Best Fashion Companies To Work For As A Man The Historical Development of Corporate Clothing

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The Historical Development of Corporate Clothing

Business clothing or workwear, the clothing that a large part of the population wears, is rarely written about. However, the history of it deserves some attention as it is inextricably linked with the social issues of the time.

Diana de Marley, produced an interesting review of company clothing and staff uniforms for tradesmen and professionals in the twentieth century. She stated that “after the First World War the most professional workwear was black as so many people were in mourning, but during the 1920s gray suits became more common. The battle was between coats and top hats versus lounge suits and bowler hats when people chose their company clothes.

The short jacket gradually replaced the coat, and at the same time the lounge suit became more popular among the working class. They would wear suits, even if they were sloppy. The short jacket and trousers were the modern version of the hip length jacket and knee breeches that they had worn since the seventeenth century. The lounge suit had no difficulty with long coats, so workers adopted it in large numbers to such an extent that black lounge suits were accepted as socialist suits, worn by some into the 1950s.

When Gordon Selfridge opened his shop in London in 1909, the male staff had to wear black suits and the women black dresses with high necks. After the war in the twenties, the girls got white blouses, black cardigans and black skirts. The men still wore black suits. This was typical of all company uniforms for major merchandise retailers at the time.

Quite a few uniforms followed fashion. The girls who worked for Heinz wore long striped blue dresses with gigot sleeves, white aprons and large white caps to cover their hair. During the twenties, staff uniforms in food factories changed to shorter skirts and lower waists, and in the 30s the waists went up and hems down as part of a return to a more feminine look. It cost the companies a lot, but the workers did not like to look dated, as the cinema made them more aware of changes in fashion.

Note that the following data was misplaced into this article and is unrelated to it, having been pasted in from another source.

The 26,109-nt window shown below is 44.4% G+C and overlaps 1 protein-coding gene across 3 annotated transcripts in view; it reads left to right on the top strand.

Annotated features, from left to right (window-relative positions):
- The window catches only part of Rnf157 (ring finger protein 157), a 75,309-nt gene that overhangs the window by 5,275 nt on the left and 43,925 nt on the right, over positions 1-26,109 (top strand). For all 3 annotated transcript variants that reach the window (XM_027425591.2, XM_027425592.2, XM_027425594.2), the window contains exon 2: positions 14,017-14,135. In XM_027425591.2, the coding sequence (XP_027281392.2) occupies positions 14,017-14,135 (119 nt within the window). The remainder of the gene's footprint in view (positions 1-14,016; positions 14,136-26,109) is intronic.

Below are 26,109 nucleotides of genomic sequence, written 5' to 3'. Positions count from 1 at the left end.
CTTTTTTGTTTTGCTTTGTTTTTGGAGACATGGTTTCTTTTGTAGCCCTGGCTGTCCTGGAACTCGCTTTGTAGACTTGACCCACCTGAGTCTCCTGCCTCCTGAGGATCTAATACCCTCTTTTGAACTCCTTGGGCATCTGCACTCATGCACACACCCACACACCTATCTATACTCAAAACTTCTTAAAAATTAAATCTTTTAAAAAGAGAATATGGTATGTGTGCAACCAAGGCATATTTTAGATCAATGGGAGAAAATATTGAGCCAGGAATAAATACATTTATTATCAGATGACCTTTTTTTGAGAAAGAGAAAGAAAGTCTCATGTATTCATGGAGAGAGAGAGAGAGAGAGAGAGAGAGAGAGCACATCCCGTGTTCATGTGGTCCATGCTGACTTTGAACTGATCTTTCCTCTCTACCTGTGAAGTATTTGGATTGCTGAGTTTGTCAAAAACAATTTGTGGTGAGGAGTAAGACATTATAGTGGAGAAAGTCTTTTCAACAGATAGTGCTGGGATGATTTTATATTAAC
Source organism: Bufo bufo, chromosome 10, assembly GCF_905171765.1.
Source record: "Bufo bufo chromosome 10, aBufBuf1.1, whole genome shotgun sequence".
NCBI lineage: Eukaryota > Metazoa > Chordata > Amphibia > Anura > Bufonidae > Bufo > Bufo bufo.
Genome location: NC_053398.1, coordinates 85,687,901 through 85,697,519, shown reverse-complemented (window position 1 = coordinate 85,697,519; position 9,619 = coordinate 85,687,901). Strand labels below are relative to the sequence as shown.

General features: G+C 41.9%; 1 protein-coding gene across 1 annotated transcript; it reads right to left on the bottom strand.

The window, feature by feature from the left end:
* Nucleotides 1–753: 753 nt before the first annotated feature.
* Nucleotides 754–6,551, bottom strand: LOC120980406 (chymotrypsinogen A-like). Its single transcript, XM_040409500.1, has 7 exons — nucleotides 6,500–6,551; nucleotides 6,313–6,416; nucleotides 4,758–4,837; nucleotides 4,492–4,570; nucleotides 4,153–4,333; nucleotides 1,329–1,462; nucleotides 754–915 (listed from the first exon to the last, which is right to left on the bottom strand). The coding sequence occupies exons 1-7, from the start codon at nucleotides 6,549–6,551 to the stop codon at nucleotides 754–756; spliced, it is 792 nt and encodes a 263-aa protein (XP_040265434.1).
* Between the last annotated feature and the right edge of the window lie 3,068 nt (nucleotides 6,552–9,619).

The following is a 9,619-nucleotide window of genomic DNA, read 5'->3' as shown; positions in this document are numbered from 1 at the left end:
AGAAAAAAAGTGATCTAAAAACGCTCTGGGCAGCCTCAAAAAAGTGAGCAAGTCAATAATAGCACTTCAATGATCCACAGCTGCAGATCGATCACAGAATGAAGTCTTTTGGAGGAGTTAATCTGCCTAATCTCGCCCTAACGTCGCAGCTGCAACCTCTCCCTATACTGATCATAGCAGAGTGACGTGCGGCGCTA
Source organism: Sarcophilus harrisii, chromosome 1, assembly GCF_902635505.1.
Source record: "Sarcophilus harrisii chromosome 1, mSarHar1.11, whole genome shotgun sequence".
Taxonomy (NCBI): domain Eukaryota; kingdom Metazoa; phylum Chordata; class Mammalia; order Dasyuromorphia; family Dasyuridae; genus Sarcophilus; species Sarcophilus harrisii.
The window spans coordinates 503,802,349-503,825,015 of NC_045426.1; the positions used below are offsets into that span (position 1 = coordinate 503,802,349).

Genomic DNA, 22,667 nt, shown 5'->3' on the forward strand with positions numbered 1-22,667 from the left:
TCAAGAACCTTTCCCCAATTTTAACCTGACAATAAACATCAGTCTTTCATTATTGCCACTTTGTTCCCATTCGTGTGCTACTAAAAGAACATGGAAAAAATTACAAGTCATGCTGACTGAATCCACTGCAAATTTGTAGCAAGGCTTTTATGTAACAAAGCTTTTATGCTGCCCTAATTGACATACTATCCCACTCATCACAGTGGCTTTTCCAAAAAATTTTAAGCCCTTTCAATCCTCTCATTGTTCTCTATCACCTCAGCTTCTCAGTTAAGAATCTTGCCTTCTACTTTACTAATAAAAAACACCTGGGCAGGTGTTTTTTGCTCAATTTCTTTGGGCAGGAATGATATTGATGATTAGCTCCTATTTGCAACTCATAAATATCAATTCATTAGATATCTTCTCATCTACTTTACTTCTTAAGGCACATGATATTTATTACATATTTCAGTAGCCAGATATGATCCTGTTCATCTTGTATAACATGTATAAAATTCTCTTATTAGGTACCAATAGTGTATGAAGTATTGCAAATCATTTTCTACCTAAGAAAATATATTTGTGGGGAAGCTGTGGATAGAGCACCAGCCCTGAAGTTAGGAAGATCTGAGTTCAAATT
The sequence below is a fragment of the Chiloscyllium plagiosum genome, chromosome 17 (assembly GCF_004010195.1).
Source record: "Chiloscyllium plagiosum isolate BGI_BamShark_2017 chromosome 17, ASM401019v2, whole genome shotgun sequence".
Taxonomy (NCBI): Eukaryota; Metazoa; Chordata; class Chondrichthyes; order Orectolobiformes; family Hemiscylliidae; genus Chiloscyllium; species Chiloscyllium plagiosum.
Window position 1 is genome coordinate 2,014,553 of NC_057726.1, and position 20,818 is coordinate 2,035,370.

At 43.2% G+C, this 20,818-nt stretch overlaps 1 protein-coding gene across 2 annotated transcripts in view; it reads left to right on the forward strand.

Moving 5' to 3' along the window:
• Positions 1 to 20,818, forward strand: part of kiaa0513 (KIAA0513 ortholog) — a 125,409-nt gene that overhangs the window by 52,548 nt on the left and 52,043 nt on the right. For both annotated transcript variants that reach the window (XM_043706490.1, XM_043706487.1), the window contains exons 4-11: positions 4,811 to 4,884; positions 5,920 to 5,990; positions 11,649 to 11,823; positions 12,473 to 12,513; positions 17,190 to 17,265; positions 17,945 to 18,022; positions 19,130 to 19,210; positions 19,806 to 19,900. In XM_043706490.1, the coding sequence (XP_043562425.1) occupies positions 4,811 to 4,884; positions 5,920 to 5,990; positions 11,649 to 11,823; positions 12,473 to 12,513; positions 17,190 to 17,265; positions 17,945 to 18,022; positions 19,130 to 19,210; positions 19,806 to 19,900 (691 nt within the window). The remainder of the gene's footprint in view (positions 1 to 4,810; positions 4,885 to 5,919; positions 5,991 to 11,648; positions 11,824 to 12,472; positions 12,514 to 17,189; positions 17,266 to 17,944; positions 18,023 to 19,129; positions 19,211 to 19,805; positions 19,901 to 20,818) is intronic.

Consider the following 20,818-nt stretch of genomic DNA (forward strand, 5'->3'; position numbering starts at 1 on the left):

A large part of the working population worked on the land in the early twentieth century. Even in the late 1950s, one man in twenty still worked in agriculture, but by the 1980s this had fallen to one in a hundred. The old workers, who had stuck to their traditional clothing, wore heavy corduroy trousers, boots and leather leggings called buskins in Suffolk, and cloth-backed corduroy waistcoats. The old waistcoats with corduroy sleeves were so thick that a jacket was not necessary for work wear.

The Great Western Railway prided itself on its smartness and appearance, which typified how many companies expected their workers to represent the corporate image. The GWR rulebook of 19333 stated: “when on duty be neat in appearance and where supplied, wear uniform, number and badge.”

In the mill towns “the first sound of the morning was the clatter of the mill girls’ clogs down the cobbled street” Orwell wrote in 1937. Clogs continued into the war, along with the tartan shawl, calf-length skirt and dark stockings. In the cotton mill, their now traditional pinafores continued as the most important form of workwear protection.”

With the beginning of the industrial revolution, and the displacement of labor towards the cities, there was the gradual development of work clothes that suited the job at hand.

In recent times, we now see more emphasis on corporate clothing and workwear related to the service sector, where the company’s image and brand awareness play a more important role, and the perception of the company towards customers is becoming increasingly important, which reinforces the need for classic corporate clothing.

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